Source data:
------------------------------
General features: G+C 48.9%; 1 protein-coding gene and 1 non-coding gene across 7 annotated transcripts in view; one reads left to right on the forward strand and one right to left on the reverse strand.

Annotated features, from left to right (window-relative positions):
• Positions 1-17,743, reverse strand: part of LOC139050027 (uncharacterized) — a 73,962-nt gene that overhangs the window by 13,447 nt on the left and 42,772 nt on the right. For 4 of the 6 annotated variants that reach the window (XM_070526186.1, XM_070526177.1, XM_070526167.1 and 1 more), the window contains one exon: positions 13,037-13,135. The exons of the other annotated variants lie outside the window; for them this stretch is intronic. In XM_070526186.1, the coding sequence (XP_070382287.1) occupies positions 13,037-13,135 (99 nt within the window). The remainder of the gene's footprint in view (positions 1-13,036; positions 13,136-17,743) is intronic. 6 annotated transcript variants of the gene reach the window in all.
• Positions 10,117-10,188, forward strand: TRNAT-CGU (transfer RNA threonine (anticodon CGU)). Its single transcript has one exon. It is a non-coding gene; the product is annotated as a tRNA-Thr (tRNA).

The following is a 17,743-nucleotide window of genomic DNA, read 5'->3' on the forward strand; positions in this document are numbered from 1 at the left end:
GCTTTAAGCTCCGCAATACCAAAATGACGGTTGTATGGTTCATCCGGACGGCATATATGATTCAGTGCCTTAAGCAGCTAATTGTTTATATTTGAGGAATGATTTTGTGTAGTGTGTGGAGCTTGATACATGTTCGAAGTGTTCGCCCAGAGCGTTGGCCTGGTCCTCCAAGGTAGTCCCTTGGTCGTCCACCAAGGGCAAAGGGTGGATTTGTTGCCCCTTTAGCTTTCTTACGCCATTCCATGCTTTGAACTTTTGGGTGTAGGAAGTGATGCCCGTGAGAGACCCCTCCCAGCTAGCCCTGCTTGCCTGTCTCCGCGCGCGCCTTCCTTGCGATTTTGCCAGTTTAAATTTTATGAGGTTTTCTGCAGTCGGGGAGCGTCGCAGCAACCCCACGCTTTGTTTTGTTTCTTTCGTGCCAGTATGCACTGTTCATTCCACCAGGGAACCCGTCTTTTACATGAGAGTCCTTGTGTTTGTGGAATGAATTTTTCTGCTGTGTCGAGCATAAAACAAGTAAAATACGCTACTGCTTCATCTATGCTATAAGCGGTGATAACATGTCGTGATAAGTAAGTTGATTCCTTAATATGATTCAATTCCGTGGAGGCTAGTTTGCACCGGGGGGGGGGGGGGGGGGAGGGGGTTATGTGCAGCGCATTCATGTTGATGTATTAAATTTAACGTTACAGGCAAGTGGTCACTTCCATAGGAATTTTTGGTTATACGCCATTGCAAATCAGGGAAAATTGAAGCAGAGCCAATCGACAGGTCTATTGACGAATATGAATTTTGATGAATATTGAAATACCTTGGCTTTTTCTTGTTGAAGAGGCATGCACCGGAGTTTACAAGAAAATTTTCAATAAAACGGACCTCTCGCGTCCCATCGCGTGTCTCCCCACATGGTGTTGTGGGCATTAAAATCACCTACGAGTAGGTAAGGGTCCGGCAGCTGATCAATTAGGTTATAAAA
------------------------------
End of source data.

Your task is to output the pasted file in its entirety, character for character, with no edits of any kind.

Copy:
General features: G+C 48.9%; 1 protein-coding gene and 1 non-coding gene across 7 annotated transcripts in view; one reads left to right on the forward strand and one right to left on the reverse strand.

Annotated features, from left to right (window-relative positions):
• Positions 1-17,743, reverse strand: part of LOC139050027 (uncharacterized) — a 73,962-nt gene that overhangs the window by 13,447 nt on the left and 42,772 nt on the right. For 4 of the 6 annotated variants that reach the window (XM_070526186.1, XM_070526177.1, XM_070526167.1 and 1 more), the window contains one exon: positions 13,037-13,135. The exons of the other annotated variants lie outside the window; for them this stretch is intronic. In XM_070526186.1, the coding sequence (XP_070382287.1) occupies positions 13,037-13,135 (99 nt within the window). The remainder of the gene's footprint in view (positions 1-13,036; positions 13,136-17,743) is intronic. 6 annotated transcript variants of the gene reach the window in all.
• Positions 10,117-10,188, forward strand: TRNAT-CGU (transfer RNA threonine (anticodon CGU)). Its single transcript has one exon. It is a non-coding gene; the product is annotated as a tRNA-Thr (tRNA).

The following is a 17,743-nucleotide window of genomic DNA, read 5'->3' on the forward strand; positions in this document are numbered from 1 at the left end:
GCTTTAAGCTCCGCAATACCAAAATGACGGTTGTATGGTTCATCCGGACGGCATATATGATTCAGTGCCTTAAGCAGCTAATTGTTTATATTTGAGGAATGATTTTGTGTAGTGTGTGGAGCTTGATACATGTTCGAAGTGTTCGCCCAGAGCGTTGGCCTGGTCCTCCAAGGTAGTCCCTTGGTCGTCCACCAAGGGCAAAGGGTGGATTTGTTGCCCCTTTAGCTTTCTTACGCCATTCCATGCTTTGAACTTTTGGGTGTAGGAAGTGATGCCCGTGAGAGACCCCTCCCAGCTAGCCCTGCTTGCCTGTCTCCGCGCGCGCCTTCCTTGCGATTTTGCCAGTTTAAATTTTATGAGGTTTTCTGCAGTCGGGGAGCGTCGCAGCAACCCCACGCTTTGTTTTGTTTCTTTCGTGCCAGTATGCACTGTTCATTCCACCAGGGAACCCGTCTTTTACATGAGAGTCCTTGTGTTTGTGGAATGAATTTTTCTGCTGTGTCGAGCATAAAACAAGTAAAATACGCTACTGCTTCATCTATGCTATAAGCGGTGATAACATGTCGTGATAAGTAAGTTGATTCCTTAATATGATTCAATTCCGTGGAGGCTAGTTTGCACCGGGGGGGGGGGGGGGGGGAGGGGGTTATGTGCAGCGCATTCATGTTGATGTATTAAATTTAACGTTACAGGCAAGTGGTCACTTCCATAGGAATTTTTGGTTATACGCCATTGCAAATCAGGGAAAATTGAAGCAGAGCCAATCGACAGGTCTATTGACGAATATGAATTTTGATGAATATTGAAATACCTTGGCTTTTTCTTGTTGAAGAGGCATGCACCGGAGTTTACAAGAAAATTTTCAATAAAACGGACCTCTCGCGTCCCATCGCGTGTCTCCCCACATGGTGTTGTGGGCATTAAAATCACCTACGAGTAGGTAAGGGTCCGGCAGCTGATCAATTAGGTTATAAAA